On an ominous Friday the 13th, February 2015, Google vice president and Chief Internet Evangelist Vint Cerf warned of a 'digital Dark Age'. According to Cerf, the digital heritage of the 21st century might very well become inaccessible to future generations. In an interview with BBC journalist Pallab Ghosh, Cerf shares his worries and mentions he is working on a solution to this new problem that, according to him, threatens to eradicate our history.
Data – even though it has a very immaterial ring to it – needs a physical carrier. This carrier has a limited lifespan. It might feel as if we've made incredible technological advances in the past seventy years, we still struggle to find a reliable one. Another obstacle on the road to long-term data storage is obsolescence. To maximize profits the industry has set a rapid pace for updates. Both the machines that host, the software that is used to create, and the formats to save the data are replaced. Which brings us to the economic factor, storing data is not cheap. It involves more than updating and maintaining hardware, you also have to keep the data retrievable and when it comes to large data sets this requires two pricey things: manpower and considerable amounts of electricity.
So we risk losing a lot, what to do? Cerf advises us to entrust our data to the cloud, there the experts can make sure it will survive the ages. But he has a vested interest. He works there. The solution Cerf is working on only addresses obsolescence, making sure the data can still be read. It doesn't address the problem of who has access to, and who has control over this data. Real clouds don't have owners, but Cerf's cloud does. It is owned by a company, owned by shareholders who are not known for their long term view or philanthropic mission. Next to that, Cerf wisely doesn't speak of who will extract something of value from this unfathomable amount of information, and for what purpose. After all, he is in the business of selling – to whoever is willing to pay – opportunities to influence people’s behavior.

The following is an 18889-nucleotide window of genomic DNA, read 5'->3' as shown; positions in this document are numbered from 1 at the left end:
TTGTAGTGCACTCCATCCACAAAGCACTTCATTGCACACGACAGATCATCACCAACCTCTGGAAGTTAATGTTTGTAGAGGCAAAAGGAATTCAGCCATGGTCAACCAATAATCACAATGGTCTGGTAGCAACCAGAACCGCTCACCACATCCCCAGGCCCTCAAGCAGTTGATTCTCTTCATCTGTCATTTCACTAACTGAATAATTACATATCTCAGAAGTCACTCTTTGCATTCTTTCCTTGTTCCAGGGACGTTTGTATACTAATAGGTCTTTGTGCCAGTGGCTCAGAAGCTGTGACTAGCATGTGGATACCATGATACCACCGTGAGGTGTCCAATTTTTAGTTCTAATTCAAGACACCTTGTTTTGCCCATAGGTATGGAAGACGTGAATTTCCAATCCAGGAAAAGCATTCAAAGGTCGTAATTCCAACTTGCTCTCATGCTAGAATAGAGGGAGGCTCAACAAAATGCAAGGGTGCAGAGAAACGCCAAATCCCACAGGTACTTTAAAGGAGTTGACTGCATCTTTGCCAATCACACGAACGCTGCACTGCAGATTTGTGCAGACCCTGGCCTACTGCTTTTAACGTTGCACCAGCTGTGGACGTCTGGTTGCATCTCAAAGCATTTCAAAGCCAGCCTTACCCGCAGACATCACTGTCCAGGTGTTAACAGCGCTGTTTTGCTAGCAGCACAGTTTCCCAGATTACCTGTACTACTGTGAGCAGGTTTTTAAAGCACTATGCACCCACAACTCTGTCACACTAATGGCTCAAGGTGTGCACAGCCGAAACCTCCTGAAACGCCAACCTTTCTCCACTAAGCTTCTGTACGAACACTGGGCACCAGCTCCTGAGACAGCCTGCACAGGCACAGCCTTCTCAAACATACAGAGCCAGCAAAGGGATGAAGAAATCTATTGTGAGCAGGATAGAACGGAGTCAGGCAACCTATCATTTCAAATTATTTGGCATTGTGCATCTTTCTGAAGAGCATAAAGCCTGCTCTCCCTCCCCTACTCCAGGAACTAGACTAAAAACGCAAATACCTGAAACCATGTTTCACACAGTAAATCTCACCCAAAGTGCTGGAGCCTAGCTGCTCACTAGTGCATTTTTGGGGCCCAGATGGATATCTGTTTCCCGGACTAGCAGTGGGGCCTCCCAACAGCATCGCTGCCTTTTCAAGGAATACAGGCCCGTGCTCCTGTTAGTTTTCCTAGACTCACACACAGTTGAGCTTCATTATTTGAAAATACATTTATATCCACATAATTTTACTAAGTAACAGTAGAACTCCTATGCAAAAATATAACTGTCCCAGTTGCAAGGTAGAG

People run marathons with a High Definition video camera on their head, 400 hours of video are uploaded to YouTube every minute, and every day 95 million photos are added to Instagram, while there are 1.94 billion active monthly Facebook users. Friday March 31st 3,731,973,423 people were online. We are over 3 billion strong and we're dedicated to documenting ourselves in ever greater detail. Why?
We have become our own Big Brother. The hoarding of information about ourselves in an attempt to improve our performance, inspired by the Quantified Self movement, is only the tip of the iceberg. It doesn't explain the obsessive dedication with which we, even post-Snowden, share intimate details about ourselves to an often not too clearly defined group of others. What possesses us? We connect, trying to avoid social exclusion, but there's more to it. In Together Alone, Sherry Turkle explains how social media allow us to present an ideal version of ourselves, to have the illusion of companionship without the demands of friendship. We don't feel like we're interacting with algorithms tuned to specific business models, we are simply being social.